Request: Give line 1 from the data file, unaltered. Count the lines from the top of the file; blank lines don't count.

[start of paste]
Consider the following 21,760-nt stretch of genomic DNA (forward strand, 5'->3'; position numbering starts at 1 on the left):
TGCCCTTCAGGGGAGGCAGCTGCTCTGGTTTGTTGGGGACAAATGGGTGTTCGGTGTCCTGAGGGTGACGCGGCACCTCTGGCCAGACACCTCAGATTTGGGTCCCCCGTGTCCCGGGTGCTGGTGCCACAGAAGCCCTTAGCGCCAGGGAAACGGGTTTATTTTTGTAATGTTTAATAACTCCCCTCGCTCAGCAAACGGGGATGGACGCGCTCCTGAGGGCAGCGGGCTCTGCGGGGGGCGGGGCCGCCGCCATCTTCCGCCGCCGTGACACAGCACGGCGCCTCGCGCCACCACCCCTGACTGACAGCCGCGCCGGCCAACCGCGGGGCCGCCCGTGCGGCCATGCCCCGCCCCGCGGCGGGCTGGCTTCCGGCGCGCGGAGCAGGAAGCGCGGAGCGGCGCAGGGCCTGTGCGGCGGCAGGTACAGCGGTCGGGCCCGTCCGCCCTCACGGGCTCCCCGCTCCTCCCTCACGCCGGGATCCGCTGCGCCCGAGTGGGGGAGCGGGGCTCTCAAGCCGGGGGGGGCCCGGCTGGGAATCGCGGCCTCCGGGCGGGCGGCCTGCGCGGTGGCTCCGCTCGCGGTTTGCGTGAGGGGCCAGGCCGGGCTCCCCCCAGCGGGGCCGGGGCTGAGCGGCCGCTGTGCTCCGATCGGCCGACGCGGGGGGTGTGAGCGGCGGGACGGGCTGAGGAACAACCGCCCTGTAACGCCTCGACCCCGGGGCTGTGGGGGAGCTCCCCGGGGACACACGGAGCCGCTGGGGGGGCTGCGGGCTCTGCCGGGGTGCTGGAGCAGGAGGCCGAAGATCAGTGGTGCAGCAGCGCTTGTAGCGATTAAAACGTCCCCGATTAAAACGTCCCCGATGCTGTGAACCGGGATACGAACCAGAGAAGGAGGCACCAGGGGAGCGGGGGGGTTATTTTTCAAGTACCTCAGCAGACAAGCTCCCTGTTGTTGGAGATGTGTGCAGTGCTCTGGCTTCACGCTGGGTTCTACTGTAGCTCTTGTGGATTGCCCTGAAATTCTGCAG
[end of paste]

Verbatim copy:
Consider the following 21,760-nt stretch of genomic DNA (forward strand, 5'->3'; position numbering starts at 1 on the left):